Dirty Thirty-Three Race Report

Going into Dirty 30 I wasn't sure how my body would have recovered from Quad Rock. Would my legs hold up? Would I be able to run a quality race? The week leading up to the race I took a few days off. The days I did run I could feel my legs had definitely started to recover so I was hopeful for a good race.

Views of the big mountains running with Nick
Saturday morning I made the hour drive to the race start and quickly parked hoping to get on the bus that was already loading runners. After scanning the line I realized there was no way I was going to get on that bus. So I re-checked my gear, took advantage of the no line porta potty before getting in line for the bus. I ran into Nick and Allisa while waiting for the bus and chatted with both for awhile. It felt like buses kept coming, filling up and leaving and I was always too far back in line to get on. I wasn't too worried though, both Anton and Kerrie were behind me and I was pretty sure the race wouldn't start without them! 

The race ended up starting about 20 minutes late. I was a bit worried Nick and I were lined up too far back, but the RD assured us that in less than a mile we would hit double track that would allow us to get our places. Well a quarter mile in I wasn't just in a conga line I was at a dead stop waiting to get in the conga line. I tried to remain patient knowing we had a long day ahead of us. Finally Nick and I hit the double track and were able to run our pace a bit. 

My legs were still not feeling great and the cold I'd been fighting all week had definitely left me fatigued. The first five miles passed with countless ankle turns, but otherwise pretty uneventful. Around 5ish miles we came up to a river crossing (okay that's a Colorado river) but it was still up to mid-thigh. So much for having desperately been trying to keep my feet dry through all the mud we crossed thus far. But in Colorado your feet rarely stay wet so long, not to mention there was really no time to worry about it. Then we started our climbs, at least this is when I really remember the climbs starting. I was worried because I was hiking much earlier than I had anticipated. Nick started pulling away on each climb, but as soon as the grade lessened I would catch back up. Nick and I passed Allisa around 6.5 miles. She was looking good so I figured she wouldn't be too far behind us.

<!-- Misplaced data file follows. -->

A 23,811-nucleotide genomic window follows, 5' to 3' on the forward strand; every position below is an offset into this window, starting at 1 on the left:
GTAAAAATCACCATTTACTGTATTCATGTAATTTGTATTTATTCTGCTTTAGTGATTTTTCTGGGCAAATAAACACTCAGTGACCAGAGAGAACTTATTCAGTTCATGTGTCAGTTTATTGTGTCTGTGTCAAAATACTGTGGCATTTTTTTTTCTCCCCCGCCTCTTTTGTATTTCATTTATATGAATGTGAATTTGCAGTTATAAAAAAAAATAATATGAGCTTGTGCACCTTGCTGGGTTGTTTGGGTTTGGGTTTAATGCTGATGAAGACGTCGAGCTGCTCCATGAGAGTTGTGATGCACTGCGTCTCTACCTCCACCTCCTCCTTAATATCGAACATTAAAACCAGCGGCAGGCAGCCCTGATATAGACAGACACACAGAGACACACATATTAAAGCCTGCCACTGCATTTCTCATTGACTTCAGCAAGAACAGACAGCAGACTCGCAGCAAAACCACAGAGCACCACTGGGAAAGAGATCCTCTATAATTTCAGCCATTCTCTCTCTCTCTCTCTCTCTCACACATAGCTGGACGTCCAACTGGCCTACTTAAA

Then came the best part. We came around a corner into a small meadow that revealed awesome views of the big, snow-capped peaks. The sun was shining, the sky bright blue and for a moment I almost forgot I was racing. Hnads down my favorite section of the course. Then we ducked back into the trees. This was where I began to realize I was really going to have to pay attention. There seemed to be a million different trails going in every direction and there weren't a ton of flags on the course so I really had to pay attention to make sure I didn't miss anything. After a short downhill we started our scramble. There were seriously times where I was literally climbing hand over hand to get up some  pitches. The trails were awesome, but I hadn't realized how technical this course was so I was getting worried about my splits. I had assumed I would be able to run more of these sections. There were numerous moments where I was scrambling up rocks only to get to the top and have to stop and look around trying to decide where the hell the trail was actually going. 

Finally we hit a downhill stretch and my legs were ready to run...ah but the conga line that I had been dealing with for 15ish miles was still in full force. There was no passing on this section without taking some serious risks. And if you weren't even remotely close to as comfortable on technical downhills as I am you were going to be barely running. So needless to say I lost a lot more time here than I anticipated. 

Hanging at the park with Daddy
I got into aid station 3 around mile 17 just as it was starting to get hot. and 8 minutes off my split Allisa had warned me about the upcoming hill so I slammed a couple bottles of water and a ginger ale. Nick had gotten a bit ahead of me coming in, but I saw him heading out so I knew I could catch up to him pretty quickly. I took off out of the aid station feeling the best I had all day. I caught up to Nick just past mile 18, but I was feeling good and hiking strong so I had to just keep going. That's when everything I thought I knew turned upside down. I had studied the course profile and the climb was supposed to end around mile 19. Well mile 19 came and went, mile 20 came and went and finally somewhere around 21-22 miles in the climb ended. I was super confused on how I had been so off my mileage. But I knew the next aid station was at 23.5 and I just wanted to get there. It was really getting hot and I was riding a fine line of dehydration. Then mile 23.5 came and went, the miles kept ticking by 24, 25 and finally there was the aid station. This was my longest stop. I ran out of water 2 miles earlier and was crazy thirsty. So I chugged water, heed and ginger ale to gear up for the next section.